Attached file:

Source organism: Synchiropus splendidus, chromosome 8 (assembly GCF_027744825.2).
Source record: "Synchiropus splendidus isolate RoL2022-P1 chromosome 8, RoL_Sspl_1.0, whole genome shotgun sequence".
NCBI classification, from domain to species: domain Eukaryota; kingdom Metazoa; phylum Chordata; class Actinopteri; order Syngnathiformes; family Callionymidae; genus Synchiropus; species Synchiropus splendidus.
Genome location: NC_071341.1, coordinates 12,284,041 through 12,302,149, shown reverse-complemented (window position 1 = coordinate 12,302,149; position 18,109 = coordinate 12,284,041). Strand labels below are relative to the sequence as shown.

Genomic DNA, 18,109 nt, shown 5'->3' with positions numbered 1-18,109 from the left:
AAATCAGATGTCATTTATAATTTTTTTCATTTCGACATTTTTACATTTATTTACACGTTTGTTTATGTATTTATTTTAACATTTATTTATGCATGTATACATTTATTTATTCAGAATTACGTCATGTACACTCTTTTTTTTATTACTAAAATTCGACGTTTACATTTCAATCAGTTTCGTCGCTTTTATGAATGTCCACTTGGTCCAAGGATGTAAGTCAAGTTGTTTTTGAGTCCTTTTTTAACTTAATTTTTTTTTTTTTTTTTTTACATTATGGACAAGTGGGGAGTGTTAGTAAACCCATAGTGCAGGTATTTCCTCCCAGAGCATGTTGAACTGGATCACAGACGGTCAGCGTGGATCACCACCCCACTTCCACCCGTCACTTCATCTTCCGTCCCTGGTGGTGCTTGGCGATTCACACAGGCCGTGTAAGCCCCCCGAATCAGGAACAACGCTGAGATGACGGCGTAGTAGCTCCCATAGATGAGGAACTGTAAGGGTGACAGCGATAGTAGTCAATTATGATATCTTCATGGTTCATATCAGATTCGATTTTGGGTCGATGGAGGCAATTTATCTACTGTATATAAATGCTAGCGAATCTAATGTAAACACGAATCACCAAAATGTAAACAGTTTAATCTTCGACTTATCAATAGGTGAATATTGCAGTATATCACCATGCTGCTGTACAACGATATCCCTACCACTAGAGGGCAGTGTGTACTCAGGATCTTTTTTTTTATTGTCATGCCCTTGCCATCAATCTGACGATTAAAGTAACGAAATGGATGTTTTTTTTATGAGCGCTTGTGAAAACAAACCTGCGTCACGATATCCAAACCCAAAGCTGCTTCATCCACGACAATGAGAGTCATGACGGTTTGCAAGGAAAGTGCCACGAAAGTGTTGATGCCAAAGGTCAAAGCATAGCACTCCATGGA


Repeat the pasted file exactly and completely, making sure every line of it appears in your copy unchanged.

Source organism: Synchiropus splendidus, chromosome 8 (assembly GCF_027744825.2).
Source record: "Synchiropus splendidus isolate RoL2022-P1 chromosome 8, RoL_Sspl_1.0, whole genome shotgun sequence".
NCBI classification, from domain to species: domain Eukaryota; kingdom Metazoa; phylum Chordata; class Actinopteri; order Syngnathiformes; family Callionymidae; genus Synchiropus; species Synchiropus splendidus.
Genome location: NC_071341.1, coordinates 12,284,041 through 12,302,149, shown reverse-complemented (window position 1 = coordinate 12,302,149; position 18,109 = coordinate 12,284,041). Strand labels below are relative to the sequence as shown.

Genomic DNA, 18,109 nt, shown 5'->3' with positions numbered 1-18,109 from the left:
AAATCAGATGTCATTTATAATTTTTTTCATTTCGACATTTTTACATTTATTTACACGTTTGTTTATGTATTTATTTTAACATTTATTTATGCATGTATACATTTATTTATTCAGAATTACGTCATGTACACTCTTTTTTTTATTACTAAAATTCGACGTTTACATTTCAATCAGTTTCGTCGCTTTTATGAATGTCCACTTGGTCCAAGGATGTAAGTCAAGTTGTTTTTGAGTCCTTTTTTAACTTAATTTTTTTTTTTTTTTTTTTACATTATGGACAAGTGGGGAGTGTTAGTAAACCCATAGTGCAGGTATTTCCTCCCAGAGCATGTTGAACTGGATCACAGACGGTCAGCGTGGATCACCACCCCACTTCCACCCGTCACTTCATCTTCCGTCCCTGGTGGTGCTTGGCGATTCACACAGGCCGTGTAAGCCCCCCGAATCAGGAACAACGCTGAGATGACGGCGTAGTAGCTCCCATAGATGAGGAACTGTAAGGGTGACAGCGATAGTAGTCAATTATGATATCTTCATGGTTCATATCAGATTCGATTTTGGGTCGATGGAGGCAATTTATCTACTGTATATAAATGCTAGCGAATCTAATGTAAACACGAATCACCAAAATGTAAACAGTTTAATCTTCGACTTATCAATAGGTGAATATTGCAGTATATCACCATGCTGCTGTACAACGATATCCCTACCACTAGAGGGCAGTGTGTACTCAGGATCTTTTTTTTTATTGTCATGCCCTTGCCATCAATCTGACGATTAAAGTAACGAAATGGATGTTTTTTTTATGAGCGCTTGTGAAAACAAACCTGCGTCACGATATCCAAACCCAAAGCTGCTTCATCCACGACAATGAGAGTCATGACGGTTTGCAAGGAAAGTGCCACGAAAGTGTTGATGCCAAAGGTCAAAGCATAGCACTCCATGGA